– Whole grain sourdough breads (rye, buckwheat, spelt, etc.)
– Starchy veg (yams, sweet potatoes, squash, beets, carrots, etc.)
– Brown rice
– Quinoa, millet, kamut, etc.
– Beans/ legumes
3. Eat Tryptophan Rich Foods with Carbohydrates:
Tryptophan is an amino acid (a protein building block) that produces serotonin. One of the main reasons point number 2 is true, has to do with the fact that carbohydrates are essential for helping tryptophan to pass through the blood brain barrier to get in the brain. Without carbohydrates, tryptophan would just remain in the bloodstream, instead of being transported and then converted to serotonin. The reason carbs are essential to eat with tryptophan rich foods has to do with the fact that when carbohydrates are eaten, insulin is released. The insulin helps carbohydrates move from the blood into the cells of the body, and it simultaneously pulls amino acids into the cells along with it. This means the body can use tryptophan, found in the foods one eats, to go on and produce serotonin within the gut (5).
Sources of tryptophan rich foods to eat with complex carbs (listed above) include:
– Pasture raised eggs
– Wild fish
– Tofu & soy beans
– Pumpkin & sesame seeds
– Pasture raised meats (poultry is especially high in tryptophan – just be sure it’s of the highest quality if you do choose to consume it)
– Legumes such as: kidney beans, black beans, peanuts, & lentils
4. Eat a Wide VARIETY of Fresh Fruits & Veg
Eating a wide variety, such as 30+ different types of fresh fruits and veg per week can greatly help to increase serotonin production. Not only do these sorts of foods contain healthy carbohydrates needed for the conversion of tryptophan to serotonin, they also contain important micronutrients, such as vitamin C, B vitamins, zinc, and magnesium, that the body needs in order to produce serotonin (8). Eating a wide variety of different types of fruits and veg will also ensure your microbiome is getting the diversity of healthy bacteria it needs in order to be able to produce serotonin within the gut.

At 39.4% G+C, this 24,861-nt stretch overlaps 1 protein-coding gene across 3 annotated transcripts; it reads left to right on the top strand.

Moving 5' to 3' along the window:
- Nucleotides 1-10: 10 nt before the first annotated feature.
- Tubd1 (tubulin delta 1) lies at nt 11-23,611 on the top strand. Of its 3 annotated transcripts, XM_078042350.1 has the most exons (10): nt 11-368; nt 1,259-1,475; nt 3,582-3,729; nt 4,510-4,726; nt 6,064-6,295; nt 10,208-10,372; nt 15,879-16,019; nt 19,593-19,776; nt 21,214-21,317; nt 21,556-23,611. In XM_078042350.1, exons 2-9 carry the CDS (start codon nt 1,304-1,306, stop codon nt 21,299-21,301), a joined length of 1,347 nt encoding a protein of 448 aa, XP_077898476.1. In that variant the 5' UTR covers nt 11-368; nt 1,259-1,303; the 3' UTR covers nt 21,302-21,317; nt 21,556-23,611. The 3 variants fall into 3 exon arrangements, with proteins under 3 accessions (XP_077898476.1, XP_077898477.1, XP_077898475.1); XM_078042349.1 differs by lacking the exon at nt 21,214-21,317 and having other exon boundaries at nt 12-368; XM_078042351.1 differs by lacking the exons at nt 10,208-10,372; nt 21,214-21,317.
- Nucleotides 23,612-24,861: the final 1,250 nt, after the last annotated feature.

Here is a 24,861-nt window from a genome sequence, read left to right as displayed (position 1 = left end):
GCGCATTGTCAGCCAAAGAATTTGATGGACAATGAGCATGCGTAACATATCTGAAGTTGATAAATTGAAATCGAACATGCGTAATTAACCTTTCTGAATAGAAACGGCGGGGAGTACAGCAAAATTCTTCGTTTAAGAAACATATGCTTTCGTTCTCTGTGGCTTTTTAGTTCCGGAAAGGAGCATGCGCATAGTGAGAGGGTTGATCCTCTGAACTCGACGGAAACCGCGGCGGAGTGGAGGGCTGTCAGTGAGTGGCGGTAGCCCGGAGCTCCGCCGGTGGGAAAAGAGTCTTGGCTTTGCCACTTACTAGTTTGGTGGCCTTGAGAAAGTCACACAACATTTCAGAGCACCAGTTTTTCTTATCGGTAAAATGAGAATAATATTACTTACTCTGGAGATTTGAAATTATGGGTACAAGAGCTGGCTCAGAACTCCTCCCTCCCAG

5. Eat Organic (aka pesticide free) Food:
Eating foods grown without pesticides is essential for serotonin production! The pesticides and herbicides used in conventional agriculture do two critical things to degrade our ability to produce and regulate serotonin. Firstly, when these chemicals enter our bodies through our food, water and air, they destroy the important bacteria living in our gut that are essential for Serotonin production (as explained in point 1). The second concern focuses on what glyphosate, the worlds most widely used weed killer, actually does to plants. Glyphosate works by blocking the Shikimate Pathway within plants, which is the pathway used to produce 3 essential amino acids; tryptophan, phenylalanine, and tyrosine (7). This is greatly problematic, because as we know now, tryptophan is the precursor for serotonin production within the human body. Simply put, when our vegetables aren’t able to synthesize these essential amino acids, humans are deprived of 3 very important biological building blocks to help regulate all sorts of functions within the body (9). It isn’t an exaggeration to say that eating foods laced with agricultural chemicals is having a HUGE effect on your serotonin production, thus leading to anxiety.
- Eat more fermented foods
- Eat enough complex carbohydrates throughout the day, along with tryptophan containing foods
- Eat a wide variety of different fresh fruits and veggies (aim for 30 + of different varieties a week)
- Do your best to choose organic (pesticide free)